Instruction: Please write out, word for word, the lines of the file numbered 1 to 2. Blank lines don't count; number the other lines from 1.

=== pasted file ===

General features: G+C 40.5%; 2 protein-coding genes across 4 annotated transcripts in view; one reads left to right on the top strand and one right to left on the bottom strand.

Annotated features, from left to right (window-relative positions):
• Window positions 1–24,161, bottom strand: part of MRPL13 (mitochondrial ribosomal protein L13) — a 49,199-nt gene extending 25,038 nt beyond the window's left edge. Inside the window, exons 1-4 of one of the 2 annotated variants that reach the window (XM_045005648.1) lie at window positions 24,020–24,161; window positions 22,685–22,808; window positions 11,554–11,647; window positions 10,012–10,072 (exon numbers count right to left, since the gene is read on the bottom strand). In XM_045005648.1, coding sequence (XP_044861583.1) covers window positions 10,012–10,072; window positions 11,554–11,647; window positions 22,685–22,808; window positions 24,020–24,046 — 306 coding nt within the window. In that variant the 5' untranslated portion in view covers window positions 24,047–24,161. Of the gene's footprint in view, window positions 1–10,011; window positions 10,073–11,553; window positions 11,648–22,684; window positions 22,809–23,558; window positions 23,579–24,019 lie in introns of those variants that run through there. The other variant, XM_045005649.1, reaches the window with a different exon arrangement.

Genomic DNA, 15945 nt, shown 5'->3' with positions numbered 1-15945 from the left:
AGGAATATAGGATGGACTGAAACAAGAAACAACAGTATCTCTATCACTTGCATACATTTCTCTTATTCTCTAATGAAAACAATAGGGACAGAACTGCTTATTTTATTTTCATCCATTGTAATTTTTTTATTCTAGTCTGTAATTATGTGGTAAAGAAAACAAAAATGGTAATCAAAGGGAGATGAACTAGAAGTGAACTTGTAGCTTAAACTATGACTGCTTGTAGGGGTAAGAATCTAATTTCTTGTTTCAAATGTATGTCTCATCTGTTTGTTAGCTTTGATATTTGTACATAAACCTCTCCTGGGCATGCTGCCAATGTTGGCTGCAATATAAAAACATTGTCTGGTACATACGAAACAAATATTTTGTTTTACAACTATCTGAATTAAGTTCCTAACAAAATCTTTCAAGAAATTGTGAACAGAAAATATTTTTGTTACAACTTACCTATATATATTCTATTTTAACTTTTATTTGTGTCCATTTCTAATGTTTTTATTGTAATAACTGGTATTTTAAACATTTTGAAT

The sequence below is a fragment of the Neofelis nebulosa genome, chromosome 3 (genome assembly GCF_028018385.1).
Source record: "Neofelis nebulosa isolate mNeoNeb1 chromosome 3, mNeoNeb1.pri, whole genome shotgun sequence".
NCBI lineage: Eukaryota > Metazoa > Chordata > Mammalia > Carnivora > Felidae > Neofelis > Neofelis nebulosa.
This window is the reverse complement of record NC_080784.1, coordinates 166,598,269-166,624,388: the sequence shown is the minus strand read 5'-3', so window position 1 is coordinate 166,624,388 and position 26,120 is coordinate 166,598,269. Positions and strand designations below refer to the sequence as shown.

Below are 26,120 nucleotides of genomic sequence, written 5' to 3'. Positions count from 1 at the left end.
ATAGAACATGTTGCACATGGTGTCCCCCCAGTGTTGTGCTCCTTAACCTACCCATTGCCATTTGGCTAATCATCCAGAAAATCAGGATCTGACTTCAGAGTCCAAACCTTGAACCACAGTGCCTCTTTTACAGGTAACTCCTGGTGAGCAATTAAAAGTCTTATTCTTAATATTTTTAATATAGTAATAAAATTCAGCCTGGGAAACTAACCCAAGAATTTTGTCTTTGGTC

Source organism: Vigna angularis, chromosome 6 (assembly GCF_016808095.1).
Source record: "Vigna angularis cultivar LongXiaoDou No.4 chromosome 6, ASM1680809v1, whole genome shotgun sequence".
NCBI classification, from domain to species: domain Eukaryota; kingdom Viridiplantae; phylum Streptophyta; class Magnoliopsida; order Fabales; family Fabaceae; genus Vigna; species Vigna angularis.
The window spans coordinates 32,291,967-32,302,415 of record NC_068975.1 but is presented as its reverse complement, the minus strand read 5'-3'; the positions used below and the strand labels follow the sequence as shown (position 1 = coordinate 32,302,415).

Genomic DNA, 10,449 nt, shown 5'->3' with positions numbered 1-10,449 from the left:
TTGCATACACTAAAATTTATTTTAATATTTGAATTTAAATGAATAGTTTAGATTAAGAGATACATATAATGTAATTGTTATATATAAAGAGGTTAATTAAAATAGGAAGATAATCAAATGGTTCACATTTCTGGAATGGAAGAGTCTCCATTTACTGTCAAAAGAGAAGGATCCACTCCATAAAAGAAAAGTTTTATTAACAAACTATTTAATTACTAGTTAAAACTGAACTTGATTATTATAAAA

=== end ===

General features: G+C 40.5%; 2 protein-coding genes across 4 annotated transcripts in view; one reads left to right on the top strand and one right to left on the bottom strand.

Annotated features, from left to right (window-relative positions):